A Dog's Life

A Dog's Life

Way back in my first year of drawing, I made a sequence of initials for my children... I don't have copies of the final coloured versions, but I did eventually scan the cartoons that I'd inked onto the final copy. 

The original NThis N for Nicholas was drawn to fit an 8x10" frame, and the cartoon's dated 11 March 96.

Life happened, and for several years I did very little drawing, but in 2013 Bill discovered the old scan files and converted them to more useful formats, and I started tracing over them in iDraw so that I could upcycle my earlier work. 

Traced and re-worked

This gave me the the option to not only tidy up the linework of those early pieces, but to make them better. I de-tangled the tail and tongue and tidied up all the lines, like so...


Did you spot the biggest change I made? Take a closer look at the zoomorph in the top right.

  Reworked beast

In my original rendition this beast had one foreleg, but two hind legs, and I was really unsure of what type of beast he was. Later this annoyed me, so as well as putting in a missing line I removed a leg, reworked the crest and tail to fill the gap with a simple spiral, and refined the line of the thigh to bring him more into the form I've standardised on for my dog motifs.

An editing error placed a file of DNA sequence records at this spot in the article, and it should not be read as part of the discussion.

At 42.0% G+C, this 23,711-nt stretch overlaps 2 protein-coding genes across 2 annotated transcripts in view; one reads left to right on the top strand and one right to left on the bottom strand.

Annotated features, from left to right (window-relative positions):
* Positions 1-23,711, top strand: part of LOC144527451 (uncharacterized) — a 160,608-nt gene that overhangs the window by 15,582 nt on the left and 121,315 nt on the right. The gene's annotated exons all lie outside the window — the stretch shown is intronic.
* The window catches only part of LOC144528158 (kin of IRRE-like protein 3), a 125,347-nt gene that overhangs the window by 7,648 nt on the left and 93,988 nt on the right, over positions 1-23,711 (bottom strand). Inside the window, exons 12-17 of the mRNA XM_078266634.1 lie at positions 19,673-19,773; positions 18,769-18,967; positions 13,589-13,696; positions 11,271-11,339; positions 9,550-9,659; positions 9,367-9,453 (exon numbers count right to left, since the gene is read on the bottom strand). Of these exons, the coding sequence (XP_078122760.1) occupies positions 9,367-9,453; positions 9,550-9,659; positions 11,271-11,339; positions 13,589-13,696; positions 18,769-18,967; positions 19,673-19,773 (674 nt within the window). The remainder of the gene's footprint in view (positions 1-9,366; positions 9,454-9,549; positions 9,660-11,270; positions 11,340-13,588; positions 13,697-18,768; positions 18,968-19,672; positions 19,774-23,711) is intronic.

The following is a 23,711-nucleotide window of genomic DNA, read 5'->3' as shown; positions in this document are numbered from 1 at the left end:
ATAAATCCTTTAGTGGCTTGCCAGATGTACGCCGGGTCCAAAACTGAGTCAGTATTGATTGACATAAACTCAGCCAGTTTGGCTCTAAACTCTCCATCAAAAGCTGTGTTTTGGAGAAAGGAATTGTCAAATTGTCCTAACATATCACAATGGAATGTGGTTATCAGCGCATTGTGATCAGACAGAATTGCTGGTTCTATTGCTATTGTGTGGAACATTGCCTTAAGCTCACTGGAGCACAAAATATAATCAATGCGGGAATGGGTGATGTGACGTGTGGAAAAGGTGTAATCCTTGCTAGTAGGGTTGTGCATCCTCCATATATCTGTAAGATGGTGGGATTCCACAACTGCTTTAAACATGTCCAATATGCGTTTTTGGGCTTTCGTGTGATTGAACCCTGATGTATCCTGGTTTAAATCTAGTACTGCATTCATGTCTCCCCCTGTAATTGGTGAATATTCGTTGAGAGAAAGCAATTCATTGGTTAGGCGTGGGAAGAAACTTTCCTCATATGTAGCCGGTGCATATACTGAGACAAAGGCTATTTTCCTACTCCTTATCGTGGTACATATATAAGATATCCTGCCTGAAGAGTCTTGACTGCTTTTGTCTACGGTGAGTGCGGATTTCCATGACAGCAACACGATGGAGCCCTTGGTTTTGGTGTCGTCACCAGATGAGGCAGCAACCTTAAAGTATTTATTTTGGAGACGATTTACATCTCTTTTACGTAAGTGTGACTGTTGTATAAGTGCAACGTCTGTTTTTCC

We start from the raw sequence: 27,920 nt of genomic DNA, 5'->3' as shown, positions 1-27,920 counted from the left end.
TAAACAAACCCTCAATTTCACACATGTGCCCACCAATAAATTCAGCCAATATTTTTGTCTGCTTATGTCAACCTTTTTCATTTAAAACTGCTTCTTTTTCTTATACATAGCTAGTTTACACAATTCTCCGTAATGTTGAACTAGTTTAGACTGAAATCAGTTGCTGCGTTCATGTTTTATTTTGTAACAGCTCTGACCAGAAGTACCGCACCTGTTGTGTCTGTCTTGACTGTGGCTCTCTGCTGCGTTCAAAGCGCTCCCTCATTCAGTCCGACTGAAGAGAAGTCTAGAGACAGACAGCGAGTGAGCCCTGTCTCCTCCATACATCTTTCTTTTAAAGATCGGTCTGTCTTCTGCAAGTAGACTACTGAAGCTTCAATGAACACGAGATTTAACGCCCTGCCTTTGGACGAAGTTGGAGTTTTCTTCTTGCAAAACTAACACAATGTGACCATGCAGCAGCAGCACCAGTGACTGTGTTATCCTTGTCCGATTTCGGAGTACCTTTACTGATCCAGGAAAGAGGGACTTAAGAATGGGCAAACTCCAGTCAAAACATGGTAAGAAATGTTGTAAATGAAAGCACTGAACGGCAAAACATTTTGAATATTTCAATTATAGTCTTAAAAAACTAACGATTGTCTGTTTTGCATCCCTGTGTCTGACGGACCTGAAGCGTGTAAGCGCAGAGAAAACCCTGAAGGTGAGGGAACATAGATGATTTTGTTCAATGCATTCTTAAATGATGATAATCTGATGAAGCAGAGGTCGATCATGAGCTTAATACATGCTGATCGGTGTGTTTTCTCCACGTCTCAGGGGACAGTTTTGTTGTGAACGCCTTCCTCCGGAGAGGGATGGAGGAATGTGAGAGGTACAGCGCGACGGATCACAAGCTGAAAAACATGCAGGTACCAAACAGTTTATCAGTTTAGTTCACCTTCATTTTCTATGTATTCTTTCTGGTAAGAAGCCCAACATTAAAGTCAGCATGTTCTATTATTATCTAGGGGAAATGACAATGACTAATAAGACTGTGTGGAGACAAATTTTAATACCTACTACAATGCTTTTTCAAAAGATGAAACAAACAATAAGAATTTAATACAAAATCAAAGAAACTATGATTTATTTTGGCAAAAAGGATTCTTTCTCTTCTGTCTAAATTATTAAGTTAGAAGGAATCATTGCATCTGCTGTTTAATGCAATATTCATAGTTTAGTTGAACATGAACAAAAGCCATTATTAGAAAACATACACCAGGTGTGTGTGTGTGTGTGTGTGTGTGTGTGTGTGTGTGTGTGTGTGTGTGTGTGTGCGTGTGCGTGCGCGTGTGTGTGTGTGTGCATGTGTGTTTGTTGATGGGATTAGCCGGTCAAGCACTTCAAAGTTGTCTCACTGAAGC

About that time I needed an H so I cloned the digitised N and morphed it into an H, retaining the "doggy curve". This was our first digital bespoke collaboration, for Mark and Angela Hook, in August 2013.

Fast forward to January 2019. I had an odd wee gap to fill in the current project, so I thought it was about time I refreshed the doggy curve. Over the last few months I've been working on making key smaller motifs more re-shapable by making versions that don't have the interlacing cut through, so I incorporated that as well as giving it a more face. So here's Doggy Corner 2019...


He reshaped nicely into the little space I wanted him to fill, but while I was doing that Bill pointed out another challenge...

In areas where the outline thickness is less than half a point, at print size the colours and lines all seem to merge, and the detail in the interlacing is lost. And here I had the crest and tail outlines down to .25pt, with less than a point to be coloured in between. 

I'm not sure if I've come up with the best solution, but here's how Doggy Curve's been implemented in the corner of the Happy Birthday card...

1 comment

  • Bill

    pt = point or 1/72 of an inch or 0.35mm, so that’s about a third of a millimetre for 1 point. .25 or a quarter of a point is 0.0875 mm. The problem is that to show these lines on our screens, like now as you look at the examples, the lines are rounded up to pixel size as the screen can’t show them a the correct size, but when they are printed they are the correct size and it is just too fine. Or are my eyes just getting old.

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